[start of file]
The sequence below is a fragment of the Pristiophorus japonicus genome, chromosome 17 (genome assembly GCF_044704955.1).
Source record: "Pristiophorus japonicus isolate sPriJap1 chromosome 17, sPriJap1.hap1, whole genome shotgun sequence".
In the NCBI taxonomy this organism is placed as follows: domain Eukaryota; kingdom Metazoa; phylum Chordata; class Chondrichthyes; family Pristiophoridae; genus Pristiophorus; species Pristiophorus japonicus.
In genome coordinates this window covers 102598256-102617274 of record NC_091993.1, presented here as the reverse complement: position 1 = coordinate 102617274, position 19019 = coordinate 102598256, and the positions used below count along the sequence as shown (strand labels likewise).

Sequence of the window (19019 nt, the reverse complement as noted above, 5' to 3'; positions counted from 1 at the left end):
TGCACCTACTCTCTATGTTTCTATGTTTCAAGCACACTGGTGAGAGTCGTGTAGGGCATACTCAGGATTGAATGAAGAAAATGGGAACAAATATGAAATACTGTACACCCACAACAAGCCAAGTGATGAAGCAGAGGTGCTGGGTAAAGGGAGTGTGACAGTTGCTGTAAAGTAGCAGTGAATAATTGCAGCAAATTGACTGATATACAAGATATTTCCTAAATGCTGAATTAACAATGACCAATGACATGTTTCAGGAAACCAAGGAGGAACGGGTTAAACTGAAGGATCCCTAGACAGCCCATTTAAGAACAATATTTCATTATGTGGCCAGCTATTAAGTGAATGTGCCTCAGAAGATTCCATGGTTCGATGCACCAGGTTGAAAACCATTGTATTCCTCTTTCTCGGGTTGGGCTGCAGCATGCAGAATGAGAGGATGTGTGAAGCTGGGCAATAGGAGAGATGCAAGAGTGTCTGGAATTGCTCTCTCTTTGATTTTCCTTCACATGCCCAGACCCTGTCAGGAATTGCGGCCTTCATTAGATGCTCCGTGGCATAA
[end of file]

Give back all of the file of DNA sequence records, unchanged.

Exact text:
The sequence below is a fragment of the Pristiophorus japonicus genome, chromosome 17 (genome assembly GCF_044704955.1).
Source record: "Pristiophorus japonicus isolate sPriJap1 chromosome 17, sPriJap1.hap1, whole genome shotgun sequence".
In the NCBI taxonomy this organism is placed as follows: domain Eukaryota; kingdom Metazoa; phylum Chordata; class Chondrichthyes; family Pristiophoridae; genus Pristiophorus; species Pristiophorus japonicus.
In genome coordinates this window covers 102598256-102617274 of record NC_091993.1, presented here as the reverse complement: position 1 = coordinate 102617274, position 19019 = coordinate 102598256, and the positions used below count along the sequence as shown (strand labels likewise).

Sequence of the window (19019 nt, the reverse complement as noted above, 5' to 3'; positions counted from 1 at the left end):
TGCACCTACTCTCTATGTTTCTATGTTTCAAGCACACTGGTGAGAGTCGTGTAGGGCATACTCAGGATTGAATGAAGAAAATGGGAACAAATATGAAATACTGTACACCCACAACAAGCCAAGTGATGAAGCAGAGGTGCTGGGTAAAGGGAGTGTGACAGTTGCTGTAAAGTAGCAGTGAATAATTGCAGCAAATTGACTGATATACAAGATATTTCCTAAATGCTGAATTAACAATGACCAATGACATGTTTCAGGAAACCAAGGAGGAACGGGTTAAACTGAAGGATCCCTAGACAGCCCATTTAAGAACAATATTTCATTATGTGGCCAGCTATTAAGTGAATGTGCCTCAGAAGATTCCATGGTTCGATGCACCAGGTTGAAAACCATTGTATTCCTCTTTCTCGGGTTGGGCTGCAGCATGCAGAATGAGAGGATGTGTGAAGCTGGGCAATAGGAGAGATGCAAGAGTGTCTGGAATTGCTCTCTCTTTGATTTTCCTTCACATGCCCAGACCCTGTCAGGAATTGCGGCCTTCATTAGATGCTCCGTGGCATAA